Alana Semuels is a staff writer at The Atlantic. She was previously a national correspondent for the Los Angeles Times.
How self-segregation and concentrated affluence became normal in America.
Last summer, the Michigan town of Grosse Pointe Park erected a farmer's market in the middle of one of the few remaining streets that allowed cars to pass between the tony suburb and the urban Detroit neighborhoods at its border. It was the latest of many attempts by Grosse Pointe Park residents to close off roads and block traffic between what has become a predominantly white, affluent suburb, and its poorer, urban neighbor.
There were protests about the border, and Grosse Pointe Park later said it would tear down the farmer's market and re-open the road, but the incident speaks volumes to the segregation that exists in Detroit, and the tensions that can grow as a result.
The fact that these two areas are so close is unique—the border between Grosse Pointe Park and the city of Detroit is the only place in any of America's biggest cities where a very wealthy, predominantly-white area abuts a very poor, black one, according to research from a new working paper from the University of Minnesota. But the existence of self-segregated wealthy white areas close by low-income minority ones isn't unique, according to the Minnesota researchers. They have sorted census tracts in 15 of America's 20 biggest cities into "racially concentrated areas of affluence" and "racially concentrated areas of poverty," and find that many cities have more areas of segregated affluence than they do poverty.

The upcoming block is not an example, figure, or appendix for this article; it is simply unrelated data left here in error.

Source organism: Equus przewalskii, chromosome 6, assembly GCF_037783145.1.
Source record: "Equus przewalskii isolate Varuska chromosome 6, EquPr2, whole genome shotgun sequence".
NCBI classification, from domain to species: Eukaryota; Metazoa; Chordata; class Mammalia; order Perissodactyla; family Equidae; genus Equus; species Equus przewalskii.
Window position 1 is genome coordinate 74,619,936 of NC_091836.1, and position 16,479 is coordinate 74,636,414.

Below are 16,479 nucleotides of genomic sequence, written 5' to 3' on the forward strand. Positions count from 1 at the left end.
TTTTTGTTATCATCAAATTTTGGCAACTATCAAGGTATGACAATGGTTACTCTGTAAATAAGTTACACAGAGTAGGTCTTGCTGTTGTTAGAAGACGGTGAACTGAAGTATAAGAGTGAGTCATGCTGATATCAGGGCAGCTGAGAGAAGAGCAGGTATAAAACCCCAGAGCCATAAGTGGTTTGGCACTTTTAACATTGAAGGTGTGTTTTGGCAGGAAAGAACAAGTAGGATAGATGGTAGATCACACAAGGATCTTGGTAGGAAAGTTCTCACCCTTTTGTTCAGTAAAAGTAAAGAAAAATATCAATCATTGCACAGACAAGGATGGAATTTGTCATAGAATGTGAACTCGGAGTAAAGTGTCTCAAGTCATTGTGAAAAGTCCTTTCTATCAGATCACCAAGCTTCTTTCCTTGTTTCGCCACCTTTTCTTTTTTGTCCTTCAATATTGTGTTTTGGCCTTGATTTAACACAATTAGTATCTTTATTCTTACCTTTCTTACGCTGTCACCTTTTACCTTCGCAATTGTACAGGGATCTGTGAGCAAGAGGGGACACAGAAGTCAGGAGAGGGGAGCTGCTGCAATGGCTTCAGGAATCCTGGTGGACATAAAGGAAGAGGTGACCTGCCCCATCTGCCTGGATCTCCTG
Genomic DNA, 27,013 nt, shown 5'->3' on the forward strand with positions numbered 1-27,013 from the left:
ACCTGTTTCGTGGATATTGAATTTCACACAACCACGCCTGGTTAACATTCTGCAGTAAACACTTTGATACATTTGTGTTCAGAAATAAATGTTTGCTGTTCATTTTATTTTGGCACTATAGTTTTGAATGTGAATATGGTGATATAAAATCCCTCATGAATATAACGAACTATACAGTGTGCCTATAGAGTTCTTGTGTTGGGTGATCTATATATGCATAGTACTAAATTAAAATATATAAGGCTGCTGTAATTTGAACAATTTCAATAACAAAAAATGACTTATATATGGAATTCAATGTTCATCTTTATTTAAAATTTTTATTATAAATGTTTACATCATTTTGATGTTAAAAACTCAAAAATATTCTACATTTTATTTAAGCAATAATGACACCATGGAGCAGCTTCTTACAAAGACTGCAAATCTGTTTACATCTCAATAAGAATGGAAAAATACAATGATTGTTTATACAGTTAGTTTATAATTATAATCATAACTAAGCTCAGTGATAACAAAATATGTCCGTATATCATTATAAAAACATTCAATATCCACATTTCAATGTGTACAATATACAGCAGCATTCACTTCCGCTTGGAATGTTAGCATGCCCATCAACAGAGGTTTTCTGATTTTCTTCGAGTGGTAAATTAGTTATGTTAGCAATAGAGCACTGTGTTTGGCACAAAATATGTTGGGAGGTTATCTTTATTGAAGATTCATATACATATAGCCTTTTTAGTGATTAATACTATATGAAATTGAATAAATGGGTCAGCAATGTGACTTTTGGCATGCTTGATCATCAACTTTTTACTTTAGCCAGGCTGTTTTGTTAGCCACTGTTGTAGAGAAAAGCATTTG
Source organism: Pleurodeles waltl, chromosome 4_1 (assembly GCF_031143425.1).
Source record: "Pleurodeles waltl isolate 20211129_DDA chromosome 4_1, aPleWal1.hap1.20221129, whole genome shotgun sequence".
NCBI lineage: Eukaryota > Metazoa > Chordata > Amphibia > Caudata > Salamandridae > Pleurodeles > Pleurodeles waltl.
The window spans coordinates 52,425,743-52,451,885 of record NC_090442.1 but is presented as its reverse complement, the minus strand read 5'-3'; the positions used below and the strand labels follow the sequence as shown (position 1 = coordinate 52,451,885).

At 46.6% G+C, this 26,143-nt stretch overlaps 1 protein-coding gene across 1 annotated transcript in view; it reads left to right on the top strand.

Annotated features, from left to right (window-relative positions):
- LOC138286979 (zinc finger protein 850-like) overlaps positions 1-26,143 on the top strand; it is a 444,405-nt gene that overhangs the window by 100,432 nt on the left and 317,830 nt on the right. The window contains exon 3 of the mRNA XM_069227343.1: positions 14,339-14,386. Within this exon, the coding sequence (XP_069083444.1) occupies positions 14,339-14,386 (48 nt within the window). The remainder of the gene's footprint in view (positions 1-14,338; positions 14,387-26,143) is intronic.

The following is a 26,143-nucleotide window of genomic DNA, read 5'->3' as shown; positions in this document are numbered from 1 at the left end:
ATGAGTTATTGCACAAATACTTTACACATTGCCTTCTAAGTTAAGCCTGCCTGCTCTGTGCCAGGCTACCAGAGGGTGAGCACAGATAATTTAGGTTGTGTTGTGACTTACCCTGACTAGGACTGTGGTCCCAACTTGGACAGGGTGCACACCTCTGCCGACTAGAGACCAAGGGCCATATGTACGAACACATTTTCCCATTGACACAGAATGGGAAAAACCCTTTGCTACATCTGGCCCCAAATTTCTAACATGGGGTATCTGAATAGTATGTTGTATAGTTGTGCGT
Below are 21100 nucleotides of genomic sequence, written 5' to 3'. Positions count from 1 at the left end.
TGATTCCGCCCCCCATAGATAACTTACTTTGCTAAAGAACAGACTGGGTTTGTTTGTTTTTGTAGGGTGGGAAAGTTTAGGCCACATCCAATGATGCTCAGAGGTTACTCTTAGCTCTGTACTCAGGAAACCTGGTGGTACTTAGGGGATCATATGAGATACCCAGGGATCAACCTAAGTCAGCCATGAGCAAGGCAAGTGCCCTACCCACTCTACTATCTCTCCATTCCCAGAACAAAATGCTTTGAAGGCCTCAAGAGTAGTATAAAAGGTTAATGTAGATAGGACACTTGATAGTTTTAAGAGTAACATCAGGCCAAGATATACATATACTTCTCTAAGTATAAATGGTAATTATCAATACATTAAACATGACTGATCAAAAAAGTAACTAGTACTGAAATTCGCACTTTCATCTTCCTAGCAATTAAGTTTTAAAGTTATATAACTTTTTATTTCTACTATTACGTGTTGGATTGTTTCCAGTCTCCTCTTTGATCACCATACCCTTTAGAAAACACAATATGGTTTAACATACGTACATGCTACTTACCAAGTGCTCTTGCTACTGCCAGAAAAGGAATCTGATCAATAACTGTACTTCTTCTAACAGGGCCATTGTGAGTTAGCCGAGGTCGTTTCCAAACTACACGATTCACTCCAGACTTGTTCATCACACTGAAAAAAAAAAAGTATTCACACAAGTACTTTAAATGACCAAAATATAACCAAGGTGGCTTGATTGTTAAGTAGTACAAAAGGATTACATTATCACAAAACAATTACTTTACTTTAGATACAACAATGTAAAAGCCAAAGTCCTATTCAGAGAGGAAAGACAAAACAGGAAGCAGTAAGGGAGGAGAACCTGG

Racially concentrated areas of affluence, by the researchers' definition, are census tracts where 90 percent or more of the population is white and the median income is at least four times the federal poverty level, adjusted for the cost of living in each city. Racially concentrated areas of poverty, by contrast, are census tracts where more than 50 percent of the population is non-white, and more than 40 percent live in poverty.
Detroit has 55 racially concentrated areas of affluence and 147 racially concentrated areas of poverty, according to the research, done by Ed Goetz, Tony Damiano, and Jason Hicks. Detroit's racially concentrated areas of affluence are just 1.1 percent black. It's racially concentrated areas of poverty, by contrast, are 76 percent black.
Cities such as St. Louis, Boston, Baltimore, and Minneapolis have more racially concentrated areas of affluence (RCAAs) than they do racially concentrated areas of poverty (RCAPs). Boston has the most RCAAs of the cities they examined, with 77. St. Louis has 44 RCAAs, and 36 RCAPs. Other cities with a large number of racially concentrated areas of affluence include Philadelphia, with 70, Chicago, with 58, and Minneapolis, with 56.